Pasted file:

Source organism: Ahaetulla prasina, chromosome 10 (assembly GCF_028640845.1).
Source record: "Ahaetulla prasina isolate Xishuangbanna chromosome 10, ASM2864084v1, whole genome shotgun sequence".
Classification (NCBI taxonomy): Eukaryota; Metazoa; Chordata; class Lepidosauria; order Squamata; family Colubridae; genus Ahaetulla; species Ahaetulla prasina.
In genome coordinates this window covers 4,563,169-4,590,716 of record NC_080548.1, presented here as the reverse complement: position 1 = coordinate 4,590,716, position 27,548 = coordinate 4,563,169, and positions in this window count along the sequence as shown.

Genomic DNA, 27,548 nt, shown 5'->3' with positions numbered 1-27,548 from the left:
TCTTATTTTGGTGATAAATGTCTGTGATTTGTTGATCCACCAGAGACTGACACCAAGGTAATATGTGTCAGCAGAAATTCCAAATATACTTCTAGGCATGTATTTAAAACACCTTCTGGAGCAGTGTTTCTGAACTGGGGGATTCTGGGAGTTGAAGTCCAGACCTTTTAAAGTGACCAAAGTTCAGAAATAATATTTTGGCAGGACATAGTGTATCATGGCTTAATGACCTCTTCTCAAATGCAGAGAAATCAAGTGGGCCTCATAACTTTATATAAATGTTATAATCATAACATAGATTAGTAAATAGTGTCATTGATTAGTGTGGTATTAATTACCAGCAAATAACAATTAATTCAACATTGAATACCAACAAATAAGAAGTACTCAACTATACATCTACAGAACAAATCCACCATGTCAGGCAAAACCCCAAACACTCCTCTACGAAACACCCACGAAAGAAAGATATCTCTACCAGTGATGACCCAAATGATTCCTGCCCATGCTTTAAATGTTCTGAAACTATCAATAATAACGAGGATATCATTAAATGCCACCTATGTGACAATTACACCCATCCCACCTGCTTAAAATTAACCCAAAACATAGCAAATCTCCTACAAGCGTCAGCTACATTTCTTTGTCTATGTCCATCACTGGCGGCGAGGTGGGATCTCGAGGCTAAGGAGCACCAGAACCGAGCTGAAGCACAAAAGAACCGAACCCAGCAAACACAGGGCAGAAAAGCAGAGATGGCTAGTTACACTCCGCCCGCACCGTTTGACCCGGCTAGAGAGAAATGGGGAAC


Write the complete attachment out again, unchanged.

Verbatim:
Source organism: Ahaetulla prasina, chromosome 10 (assembly GCF_028640845.1).
Source record: "Ahaetulla prasina isolate Xishuangbanna chromosome 10, ASM2864084v1, whole genome shotgun sequence".
Classification (NCBI taxonomy): Eukaryota; Metazoa; Chordata; class Lepidosauria; order Squamata; family Colubridae; genus Ahaetulla; species Ahaetulla prasina.
In genome coordinates this window covers 4,563,169-4,590,716 of record NC_080548.1, presented here as the reverse complement: position 1 = coordinate 4,590,716, position 27,548 = coordinate 4,563,169, and positions in this window count along the sequence as shown.

Genomic DNA, 27,548 nt, shown 5'->3' with positions numbered 1-27,548 from the left:
TCTTATTTTGGTGATAAATGTCTGTGATTTGTTGATCCACCAGAGACTGACACCAAGGTAATATGTGTCAGCAGAAATTCCAAATATACTTCTAGGCATGTATTTAAAACACCTTCTGGAGCAGTGTTTCTGAACTGGGGGATTCTGGGAGTTGAAGTCCAGACCTTTTAAAGTGACCAAAGTTCAGAAATAATATTTTGGCAGGACATAGTGTATCATGGCTTAATGACCTCTTCTCAAATGCAGAGAAATCAAGTGGGCCTCATAACTTTATATAAATGTTATAATCATAACATAGATTAGTAAATAGTGTCATTGATTAGTGTGGTATTAATTACCAGCAAATAACAATTAATTCAACATTGAATACCAACAAATAAGAAGTACTCAACTATACATCTACAGAACAAATCCACCATGTCAGGCAAAACCCCAAACACTCCTCTACGAAACACCCACGAAAGAAAGATATCTCTACCAGTGATGACCCAAATGATTCCTGCCCATGCTTTAAATGTTCTGAAACTATCAATAATAACGAGGATATCATTAAATGCCACCTATGTGACAATTACACCCATCCCACCTGCTTAAAATTAACCCAAAACATAGCAAATCTCCTACAAGCGTCAGCTACATTTCTTTGTCTATGTCCATCACTGGCGGCGAGGTGGGATCTCGAGGCTAAGGAGCACCAGAACCGAGCTGAAGCACAAAAGAACCGAACCCAGCAAACACAGGGCAGAAAAGCAGAGATGGCTAGTTACACTCCGCCCGCACCGTTTGACCCGGCTAGAGAGAAATGGGGAAC